The GeoExtreme project, Module C: Changes in geohazard patterns based on climate models. Examples from case study areas
|Location||International Geological Congress,oslo 2008|
|Author||Stalsberg, Knut۱; Melchiorre, Caterina۱; Domaas, Ulrik۲; Hّydahl, طyvind A.۲; Kristensen, Krister۲; Sletten, Kari۱|
|Holding Date||11 October 2008|
The aim for the present work is to establish models for evaluation of the effect of a changing climate on landslide and avalanche frequencies. Case studies have been carried out in four areas, all of them different with respect to topography, vegetation, climate and geology, and hence they experience different problems related to landslides and avalanches.
1) Large areas in the Southeastern part of Norway are covered by raised marine clays due to glacio-isostatic rebound, and a vast number of quick-clay slides have occurred here. We have studied the impact of expected increase in river discharge on potential quick clay slides.
2) The central South part of Norway is among the driest in the country, and our study area is located at the junction between two typical U-shaped valleys. Thick deposits of silt to sand dominated till cover the valley sides. Exposed schist bedrock is heavily weathered and act as a source for rock falls and soil development. Rare rainstorm events of extreme intensity have triggered flash floods, debris flows and shallow landslides in this region.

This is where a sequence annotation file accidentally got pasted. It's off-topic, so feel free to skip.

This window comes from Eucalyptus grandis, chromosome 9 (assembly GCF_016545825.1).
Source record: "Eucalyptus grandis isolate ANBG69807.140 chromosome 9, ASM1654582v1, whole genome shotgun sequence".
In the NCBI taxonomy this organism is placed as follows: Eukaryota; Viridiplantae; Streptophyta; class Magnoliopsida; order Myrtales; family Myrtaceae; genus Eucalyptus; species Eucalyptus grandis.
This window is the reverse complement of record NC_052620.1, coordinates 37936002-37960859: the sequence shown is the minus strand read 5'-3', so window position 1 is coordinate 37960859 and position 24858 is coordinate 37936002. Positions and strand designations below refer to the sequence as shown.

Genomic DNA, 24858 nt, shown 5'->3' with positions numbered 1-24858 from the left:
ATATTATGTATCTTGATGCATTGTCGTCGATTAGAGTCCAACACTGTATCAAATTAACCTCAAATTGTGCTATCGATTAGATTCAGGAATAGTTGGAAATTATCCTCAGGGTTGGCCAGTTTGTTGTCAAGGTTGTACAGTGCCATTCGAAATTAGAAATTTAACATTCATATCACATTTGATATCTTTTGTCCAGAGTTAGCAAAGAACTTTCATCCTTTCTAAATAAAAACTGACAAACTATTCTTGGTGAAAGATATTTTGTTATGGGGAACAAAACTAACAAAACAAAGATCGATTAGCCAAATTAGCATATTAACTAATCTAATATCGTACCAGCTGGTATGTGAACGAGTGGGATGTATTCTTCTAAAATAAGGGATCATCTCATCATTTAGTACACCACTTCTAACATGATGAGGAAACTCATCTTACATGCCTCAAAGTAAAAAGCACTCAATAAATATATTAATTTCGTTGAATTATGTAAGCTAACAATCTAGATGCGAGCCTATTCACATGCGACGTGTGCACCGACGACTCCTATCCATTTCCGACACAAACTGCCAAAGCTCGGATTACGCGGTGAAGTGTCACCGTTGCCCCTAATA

3) The fjord areas of Western Norway receive up to 4000 mm of precipitation pr year. Our study area in this region comprises a glacially carved and U-shaped valley close to sea level surrounded by mountain peaks up to 1800 m a.s.l. It is scarcely populated, but one of the main roads connecting eastern and western Norway runs through the valley. The study in this area mainly focuses on snow avalanches and rock falls.
4) Due to the alpine fjord landscape relatively large areas of the Troms municipality are situated in hazardous areas, involving snow avalanches, debris flows and rock falls. The community in this area grows extensively, and the pressure on land for construction purposes is pushing the limits into hazardous areas in the mountainsides.
A first approach has been to describe the present hazard level. Individual hazard zonation maps have been made for avalanches, debris flows, rock falls and quick clay slides respectively. The hazard zonations are based on input from mapping of colluvium and source areas, modelling of susceptibility for shallow landslides and modelling of potential avalanche- and rock-fall runout distances
. To address the impact of future climate changes, a parallel set of zones reflect the future hazard level. Downscaled climate scenarios produced by the work in Module B are crucial input to this latter modelling.
The final step of the evaluation is an extrapolation of the results to a regional level.